Palestinian elections postponed
Palestinian President Mahmoud Abbas on Friday postponed planned parliamentary elections amid a dispute over voting in Israeli-annexed East Jerusalem and splits in his Fatah party.
Abbas, 85, blamed Israel for uncertainty about whether it would allow the legislative election to proceed in Jerusalem as well as in the occupied West Bank and Gaza.
The decision came three months after he announced the first national elections for 15 years in what was widely seen as a response to criticism of the democratic legitimacy of Palestinian institutions, including his own presidency.
The dispute over Jerusalem was the principal reason cited by Abbas in a speech early Friday following a meeting of Palestinian political factions.
“Facing this difficult situation, we decided to postpone the date of holding legislative elections until the participation of Jerusalem and its people is guaranteed,” Abbas said in the speech on Palestinian TV.
The delay of the elections set for May is likely to draw intense domestic criticism, with Abbas and his allies weakened by challengers from within his own divided Fatah party.
It was not immediately clear whether a presidential vote scheduled for July would go ahead.
Insistence on Jerusalem
Palestinian group Hamas on Monday reiterated the need to allow citizens in occupied East Jerusalem to cast ballots in upcoming Palestinian elections.
“We reiterate our assertion and insistence on the participation of our people in Jerusalem from inside Jerusalem in the upcoming elections, in terms of nomination, voting, and representation, as was the case in the 2006 elections,” Izzat al-Rishq, a Hamas political bureau member, said in an exclusive statement to Anadolu Agency.
Stressing that this is a “constant and uncompromised position”, he asserted that “there can be no elections without Jerusalem, because of the historical right and symbolic struggle it represents for the Palestinian people.”
Al-Rishq said the Palestinian people will use all its powers and means to pressure Israel to allow elections in Jerusalem.
“Our Arab and Islamic nation and the international community are required to put pressure on the [Israeli] occupation to prevent it from blocking holding elections in Jerusalem and to stand by our Palestinian people to achieve their aspirations for unity, freedom and independence,” he said.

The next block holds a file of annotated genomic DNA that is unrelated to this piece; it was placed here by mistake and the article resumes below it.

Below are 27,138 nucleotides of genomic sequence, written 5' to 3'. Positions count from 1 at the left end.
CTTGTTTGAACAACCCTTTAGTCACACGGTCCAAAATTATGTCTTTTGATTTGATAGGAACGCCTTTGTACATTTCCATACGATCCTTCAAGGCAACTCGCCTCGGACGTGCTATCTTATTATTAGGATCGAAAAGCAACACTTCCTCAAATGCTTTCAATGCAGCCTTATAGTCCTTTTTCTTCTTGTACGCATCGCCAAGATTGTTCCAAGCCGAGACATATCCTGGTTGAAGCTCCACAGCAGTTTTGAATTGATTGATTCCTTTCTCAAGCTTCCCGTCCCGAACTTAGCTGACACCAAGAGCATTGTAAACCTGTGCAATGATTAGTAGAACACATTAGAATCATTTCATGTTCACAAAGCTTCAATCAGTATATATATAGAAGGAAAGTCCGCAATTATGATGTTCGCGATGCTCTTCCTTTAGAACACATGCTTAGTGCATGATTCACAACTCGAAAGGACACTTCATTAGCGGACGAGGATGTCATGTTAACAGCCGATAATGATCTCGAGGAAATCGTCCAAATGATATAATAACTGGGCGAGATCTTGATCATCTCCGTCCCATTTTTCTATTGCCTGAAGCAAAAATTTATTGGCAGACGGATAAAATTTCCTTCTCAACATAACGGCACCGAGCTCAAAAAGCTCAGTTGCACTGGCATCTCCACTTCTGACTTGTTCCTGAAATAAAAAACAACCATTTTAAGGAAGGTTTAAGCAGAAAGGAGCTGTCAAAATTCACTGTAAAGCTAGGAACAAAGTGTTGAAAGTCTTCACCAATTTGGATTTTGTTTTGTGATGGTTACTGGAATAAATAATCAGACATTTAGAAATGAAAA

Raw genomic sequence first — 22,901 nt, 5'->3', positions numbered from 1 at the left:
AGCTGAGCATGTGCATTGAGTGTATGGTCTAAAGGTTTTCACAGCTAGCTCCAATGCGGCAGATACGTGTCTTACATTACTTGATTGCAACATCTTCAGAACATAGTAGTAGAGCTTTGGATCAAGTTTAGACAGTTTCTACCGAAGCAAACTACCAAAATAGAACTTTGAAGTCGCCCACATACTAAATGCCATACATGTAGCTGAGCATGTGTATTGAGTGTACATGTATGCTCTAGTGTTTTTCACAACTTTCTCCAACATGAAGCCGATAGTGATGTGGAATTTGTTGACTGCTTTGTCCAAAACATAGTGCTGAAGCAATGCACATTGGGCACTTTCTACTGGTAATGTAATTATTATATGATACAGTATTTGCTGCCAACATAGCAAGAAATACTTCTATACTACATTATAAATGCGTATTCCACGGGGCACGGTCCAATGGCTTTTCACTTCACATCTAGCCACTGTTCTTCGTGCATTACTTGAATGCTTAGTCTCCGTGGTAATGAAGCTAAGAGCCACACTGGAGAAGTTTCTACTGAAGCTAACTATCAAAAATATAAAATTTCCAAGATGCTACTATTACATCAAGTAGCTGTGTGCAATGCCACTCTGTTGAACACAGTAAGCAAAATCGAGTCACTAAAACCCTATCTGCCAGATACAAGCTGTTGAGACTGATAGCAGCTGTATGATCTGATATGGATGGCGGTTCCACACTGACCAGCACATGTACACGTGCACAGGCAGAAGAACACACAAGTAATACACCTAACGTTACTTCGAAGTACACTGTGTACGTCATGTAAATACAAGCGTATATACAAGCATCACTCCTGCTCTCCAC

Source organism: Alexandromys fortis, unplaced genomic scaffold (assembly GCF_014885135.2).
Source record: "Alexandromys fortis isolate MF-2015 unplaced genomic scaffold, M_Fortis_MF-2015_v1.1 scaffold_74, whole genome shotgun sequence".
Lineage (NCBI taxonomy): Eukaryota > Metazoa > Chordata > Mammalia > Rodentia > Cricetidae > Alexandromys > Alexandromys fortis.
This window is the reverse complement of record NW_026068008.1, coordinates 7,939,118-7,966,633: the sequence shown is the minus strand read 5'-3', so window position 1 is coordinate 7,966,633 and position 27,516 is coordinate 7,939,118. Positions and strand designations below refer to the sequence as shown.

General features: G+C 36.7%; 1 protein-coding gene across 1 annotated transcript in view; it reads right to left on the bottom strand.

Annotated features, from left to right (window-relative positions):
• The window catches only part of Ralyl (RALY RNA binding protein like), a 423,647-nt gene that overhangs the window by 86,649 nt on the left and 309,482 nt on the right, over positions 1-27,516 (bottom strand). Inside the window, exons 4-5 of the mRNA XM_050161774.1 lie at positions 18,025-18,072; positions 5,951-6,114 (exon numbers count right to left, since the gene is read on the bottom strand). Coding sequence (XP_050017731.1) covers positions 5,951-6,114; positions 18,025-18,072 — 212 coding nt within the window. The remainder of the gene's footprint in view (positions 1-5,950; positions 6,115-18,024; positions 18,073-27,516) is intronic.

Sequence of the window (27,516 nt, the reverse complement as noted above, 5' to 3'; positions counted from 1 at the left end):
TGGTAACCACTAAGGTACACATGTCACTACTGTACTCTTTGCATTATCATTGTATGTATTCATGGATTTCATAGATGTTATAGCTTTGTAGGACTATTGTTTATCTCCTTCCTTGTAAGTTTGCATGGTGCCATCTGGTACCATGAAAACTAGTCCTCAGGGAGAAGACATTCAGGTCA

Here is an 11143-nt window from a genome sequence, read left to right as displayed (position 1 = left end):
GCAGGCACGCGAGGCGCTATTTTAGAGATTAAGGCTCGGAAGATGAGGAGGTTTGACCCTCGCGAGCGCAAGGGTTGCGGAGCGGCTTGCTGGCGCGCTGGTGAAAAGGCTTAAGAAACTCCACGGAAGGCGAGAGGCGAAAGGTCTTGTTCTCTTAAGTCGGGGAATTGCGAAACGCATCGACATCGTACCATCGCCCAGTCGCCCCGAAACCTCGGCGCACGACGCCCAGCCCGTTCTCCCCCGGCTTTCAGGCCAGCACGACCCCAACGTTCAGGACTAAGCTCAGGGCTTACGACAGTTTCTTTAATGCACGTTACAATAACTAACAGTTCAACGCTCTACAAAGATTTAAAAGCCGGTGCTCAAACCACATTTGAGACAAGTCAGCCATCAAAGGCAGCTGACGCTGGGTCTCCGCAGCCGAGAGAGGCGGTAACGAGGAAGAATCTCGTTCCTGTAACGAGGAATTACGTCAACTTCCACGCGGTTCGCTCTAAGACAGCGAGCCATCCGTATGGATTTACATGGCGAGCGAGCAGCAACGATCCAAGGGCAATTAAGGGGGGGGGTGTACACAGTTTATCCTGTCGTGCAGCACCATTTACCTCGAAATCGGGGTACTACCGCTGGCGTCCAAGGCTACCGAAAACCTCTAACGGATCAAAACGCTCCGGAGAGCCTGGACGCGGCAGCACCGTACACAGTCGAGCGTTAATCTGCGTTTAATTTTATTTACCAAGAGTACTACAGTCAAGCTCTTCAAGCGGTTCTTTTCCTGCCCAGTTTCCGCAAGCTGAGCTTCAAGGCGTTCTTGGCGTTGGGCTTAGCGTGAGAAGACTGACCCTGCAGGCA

“Jerusalem was and will remain the eternal capital of Palestine, and it is the symbol of our struggle and resistance.”
The Israeli government has so far made no response to requests to allow Palestinian citizens of East Jerusalem to cast ballots.
After a gap of 15 years, Palestinians are set to vote for an elected legislature on May 22 and presidential polls on July 31.
Besides the Palestinian Authority, the international community has repeatedly requested that Tel Aviv not obstruct the electoral process in East Jerusalem, which it has occupied since 1967.
Does Israel fear the elections results?
Many believe that Israel fears the results of the upcoming elections, stimulating them to use any tools possible to postpone the elections. The outcome of an election could be gains for Hamas, the Islamist militant group that controls Gaza. Abbas’s chief domestic rival, Hamas is regarded as a terrorist group by Israel, the United States and European Union but fought a well-organised campaign to defeat a similarly divided Fatah in 2006.
Abbas’s critics had charged that he would use the Jerusalem issue to buy time as Fatah’s political prospects deteriorated.
Hamas was seen as better organised than Fatah and well placed to gain ground in the West Bank.
Observers also see the Jerusalem issue as a possible pretext for the cancellation because a victory for Abbas’s heavily divided Fatah is considered uncertain.
In recent polls, two-thirds of respondents expressed dissatisfaction with the president.
Michael Milshtein, head of the Palestinian Studies Forum at the Moshe Dayan Center for Middle Eastern and African Studies at Tel Aviv University, told JNS that the threat is clear not only to Israeli or American observers, but also to senior members of Fatah and the Palestinian Authority.
“A quick look at Fatah is sufficient to understand the scope of the danger and the chances of returning to the events of 2006 to 2007,” he said, when Hamas won a majority of seats in the Palestinian Legislative Council, before overthrowing Fatah in a violent coup in the Gaza Strip.”
Until 2018, Milshtein served as an adviser on Palestinian affairs in COGAT (the Coordinator of Government Activities in the Territories) and was previously also head of the Department for Palestinians Affairs in Israel Defense Forces Military Intelligence.